In the Ethicon June 4, announcement to two courts that it was taking four synthetic vaginal meshes off the market, Ethicon, a division of Johnson & Johnson, asked that the Food and Drug Administration’s (FDA) January order to conduct postmarket studies be “placed on hold.”
There were about 75,000 women implanted with synthetic mesh to treat conditions such as pelvic organ prolapse (POP) and stress urinary incontinence (SUI) last year. The complication rate is unknown as there is no postmarket surveillance and mesh makers are not required to provide clinical trials to assure safety.
To address some of the many unanswered questions surround mesh, the 522 studies would have forced mesh makers to provide assurances of safety and efficacy.
What was the FDA asking for?
Last January, the FDA exerted its authority and ordered a 522 study of the mesh manufacturers for POP and SUI after the agency noted a five-fold jump in the number of deaths and injuries and complications among women treated with implanted with transvaginal mesh. Background story here.
Thirty-five different makers of mesh for POP and SUI received the letters. See them here.
The FDA has the authority under Section 522 of the Federal Food, Drug, and Cosmetic Act, to require a manufacturer to conduct postmarket surveillance of a Class II or Class III device if, as in the case of mesh, its failure would be reasonably likely to have serious adverse health consequences and/or if the product is intended to be implanted in the body for more than one year.
Vaginal mesh falls under that definition and in an unusual move, the FDA requested the studies to prove safety and efficacy. They were asking the mesh manufacturers to conduct a three – year study with results posted at the 3, 6, 12, 18, 24 and 36 month mark. Questions included:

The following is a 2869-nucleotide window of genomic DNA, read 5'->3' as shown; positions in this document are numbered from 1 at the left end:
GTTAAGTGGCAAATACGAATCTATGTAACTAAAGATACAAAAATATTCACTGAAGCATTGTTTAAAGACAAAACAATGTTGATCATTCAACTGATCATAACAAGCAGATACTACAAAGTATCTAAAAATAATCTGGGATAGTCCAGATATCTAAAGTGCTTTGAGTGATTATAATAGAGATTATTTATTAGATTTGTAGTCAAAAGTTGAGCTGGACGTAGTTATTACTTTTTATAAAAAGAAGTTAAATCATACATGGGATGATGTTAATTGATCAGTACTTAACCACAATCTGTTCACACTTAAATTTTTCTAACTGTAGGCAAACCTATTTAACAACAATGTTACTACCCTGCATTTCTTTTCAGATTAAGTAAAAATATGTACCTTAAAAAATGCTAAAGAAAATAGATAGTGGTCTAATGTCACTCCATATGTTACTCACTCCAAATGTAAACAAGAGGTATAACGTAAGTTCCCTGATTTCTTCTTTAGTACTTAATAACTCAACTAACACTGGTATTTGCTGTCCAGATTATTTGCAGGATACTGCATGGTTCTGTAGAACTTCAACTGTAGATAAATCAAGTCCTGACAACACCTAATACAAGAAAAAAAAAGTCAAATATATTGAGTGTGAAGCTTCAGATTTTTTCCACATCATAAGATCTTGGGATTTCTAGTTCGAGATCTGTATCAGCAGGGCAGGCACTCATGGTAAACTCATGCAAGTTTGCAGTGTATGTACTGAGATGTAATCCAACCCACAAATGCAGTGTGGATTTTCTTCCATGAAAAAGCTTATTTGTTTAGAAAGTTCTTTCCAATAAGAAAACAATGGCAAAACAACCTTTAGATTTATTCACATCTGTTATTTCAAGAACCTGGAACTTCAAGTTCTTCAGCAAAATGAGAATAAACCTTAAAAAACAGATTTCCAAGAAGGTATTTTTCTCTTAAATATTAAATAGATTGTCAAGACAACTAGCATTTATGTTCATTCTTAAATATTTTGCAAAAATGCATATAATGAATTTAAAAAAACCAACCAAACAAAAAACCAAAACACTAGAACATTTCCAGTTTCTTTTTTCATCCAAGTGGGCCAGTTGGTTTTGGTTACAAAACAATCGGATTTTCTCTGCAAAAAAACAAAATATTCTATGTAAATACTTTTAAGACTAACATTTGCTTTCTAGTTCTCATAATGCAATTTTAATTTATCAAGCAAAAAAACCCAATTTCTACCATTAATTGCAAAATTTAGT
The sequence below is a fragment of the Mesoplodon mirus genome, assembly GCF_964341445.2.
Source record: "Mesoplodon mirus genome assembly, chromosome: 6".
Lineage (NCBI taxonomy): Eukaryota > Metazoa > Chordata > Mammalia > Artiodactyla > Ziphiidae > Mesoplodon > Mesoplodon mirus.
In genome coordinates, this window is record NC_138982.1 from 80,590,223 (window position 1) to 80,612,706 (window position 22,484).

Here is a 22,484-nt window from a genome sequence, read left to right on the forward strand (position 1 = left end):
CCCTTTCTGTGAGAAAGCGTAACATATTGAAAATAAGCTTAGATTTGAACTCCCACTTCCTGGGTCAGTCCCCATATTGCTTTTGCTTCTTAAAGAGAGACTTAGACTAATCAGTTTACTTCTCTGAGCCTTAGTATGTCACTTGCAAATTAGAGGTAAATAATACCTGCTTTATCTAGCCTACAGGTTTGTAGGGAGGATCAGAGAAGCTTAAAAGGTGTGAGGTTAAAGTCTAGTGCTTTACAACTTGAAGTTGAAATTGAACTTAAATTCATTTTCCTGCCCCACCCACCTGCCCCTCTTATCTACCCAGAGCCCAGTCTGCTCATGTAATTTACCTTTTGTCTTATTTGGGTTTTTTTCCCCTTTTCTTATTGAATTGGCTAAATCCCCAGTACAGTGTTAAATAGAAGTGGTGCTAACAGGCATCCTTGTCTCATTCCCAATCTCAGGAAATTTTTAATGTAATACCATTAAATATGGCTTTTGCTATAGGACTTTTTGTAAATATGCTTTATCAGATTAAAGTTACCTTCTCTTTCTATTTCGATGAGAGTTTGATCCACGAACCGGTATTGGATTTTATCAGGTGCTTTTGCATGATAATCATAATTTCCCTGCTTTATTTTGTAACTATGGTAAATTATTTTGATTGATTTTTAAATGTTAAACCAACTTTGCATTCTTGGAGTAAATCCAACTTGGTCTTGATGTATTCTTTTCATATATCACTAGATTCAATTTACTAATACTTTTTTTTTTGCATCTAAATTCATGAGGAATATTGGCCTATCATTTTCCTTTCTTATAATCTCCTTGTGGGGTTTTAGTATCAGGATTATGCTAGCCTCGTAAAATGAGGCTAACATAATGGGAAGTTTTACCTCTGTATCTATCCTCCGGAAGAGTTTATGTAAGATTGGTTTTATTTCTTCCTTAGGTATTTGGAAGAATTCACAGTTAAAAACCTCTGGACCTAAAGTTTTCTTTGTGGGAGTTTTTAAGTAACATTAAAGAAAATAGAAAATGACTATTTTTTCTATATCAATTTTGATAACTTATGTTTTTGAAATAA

- What are the rates over 36 months of: mesh exposure into the vagina, mesh erosion into another organ, pelvic pain, infection, dyspareunia (painful sex), vaginal shortening, scarring, bleeding, fistula formation, neuromuscular problems, revision surgery and recurrence?
- What is the quality of life for women who have receives this device?
- Is the rate of effectiveness different among women with and without mesh?
A 522 study is expensive, easily running into seven figures for multiple meshes. Even though Ethicon was ordered to submit a plan on how it would conduct this postmarket surveillance within 30 days of the January letter, as of June 1, it had not submitted a plan.
Instead, Ethicon is asking the FDA to place the studies “on hold.”Does that indicate the companies know they cannot prove mesh is safe and effective?
At the same time, the largest global provider of synthetic mesh requested it be given 120 days to “cease commercialization” while supplies of the four polypropylene meshes stay on the shelves until supplies are exhausted.
In making that request, Ethicon is asking to continue sales of synthetic vaginal mesh for 4 months while it avoid accountability the 522 surveillance represented. It will be up to the FDA to determine if it will comply with the Ethicon request.
MDND – FDA Orders Manufacturers to Study Mesh Complications, Jan. 5, 2012 https://www.meshmedicaldevicenewsdesk.com/media-reports/1351/
MDND – Mesh Makers who Received FDA Letter Requiring Postmarket Surveillance, Jan 9, 2012 https://www.meshmedicaldevicenewsdesk.com/fda-notices/mesh-makers-who-received-fda-letter-requiring-follow-up-tests/
MDND – Four J&J Vaginal Meshes Named – Will be Removed from Market, June 5, 2012 https://www.meshmedicaldevicenewsdesk.com/featured-articles/four-jj-vaginal-meshes-named-will-be-removed-from-market/
Ethicon letter to federal court judge, June 4, 2012: